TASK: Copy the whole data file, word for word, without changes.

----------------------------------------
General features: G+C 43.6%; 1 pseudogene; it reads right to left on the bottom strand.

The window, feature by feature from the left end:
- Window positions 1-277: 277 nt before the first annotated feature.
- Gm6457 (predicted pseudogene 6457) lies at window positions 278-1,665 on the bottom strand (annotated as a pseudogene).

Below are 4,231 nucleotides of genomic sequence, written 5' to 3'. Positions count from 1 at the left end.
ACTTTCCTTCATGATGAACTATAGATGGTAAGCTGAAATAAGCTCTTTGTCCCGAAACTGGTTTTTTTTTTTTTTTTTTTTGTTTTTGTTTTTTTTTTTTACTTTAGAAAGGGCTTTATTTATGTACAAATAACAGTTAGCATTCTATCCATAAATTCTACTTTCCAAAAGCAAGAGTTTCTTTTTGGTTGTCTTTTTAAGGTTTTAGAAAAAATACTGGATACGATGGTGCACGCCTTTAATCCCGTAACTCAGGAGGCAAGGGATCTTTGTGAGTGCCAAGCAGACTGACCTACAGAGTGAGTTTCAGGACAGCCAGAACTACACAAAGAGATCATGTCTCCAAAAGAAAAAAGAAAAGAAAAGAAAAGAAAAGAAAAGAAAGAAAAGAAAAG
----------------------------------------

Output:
General features: G+C 43.6%; 1 pseudogene; it reads right to left on the bottom strand.

The window, feature by feature from the left end:
- Window positions 1-277: 277 nt before the first annotated feature.
- Gm6457 (predicted pseudogene 6457) lies at window positions 278-1,665 on the bottom strand (annotated as a pseudogene).

Below are 4,231 nucleotides of genomic sequence, written 5' to 3'. Positions count from 1 at the left end.
ACTTTCCTTCATGATGAACTATAGATGGTAAGCTGAAATAAGCTCTTTGTCCCGAAACTGGTTTTTTTTTTTTTTTTTTTTGTTTTTGTTTTTTTTTTTTACTTTAGAAAGGGCTTTATTTATGTACAAATAACAGTTAGCATTCTATCCATAAATTCTACTTTCCAAAAGCAAGAGTTTCTTTTTGGTTGTCTTTTTAAGGTTTTAGAAAAAATACTGGATACGATGGTGCACGCCTTTAATCCCGTAACTCAGGAGGCAAGGGATCTTTGTGAGTGCCAAGCAGACTGACCTACAGAGTGAGTTTCAGGACAGCCAGAACTACACAAAGAGATCATGTCTCCAAAAGAAAAAAGAAAAGAAAAGAAAAGAAAAGAAAAGAAAGAAAAGAAAAG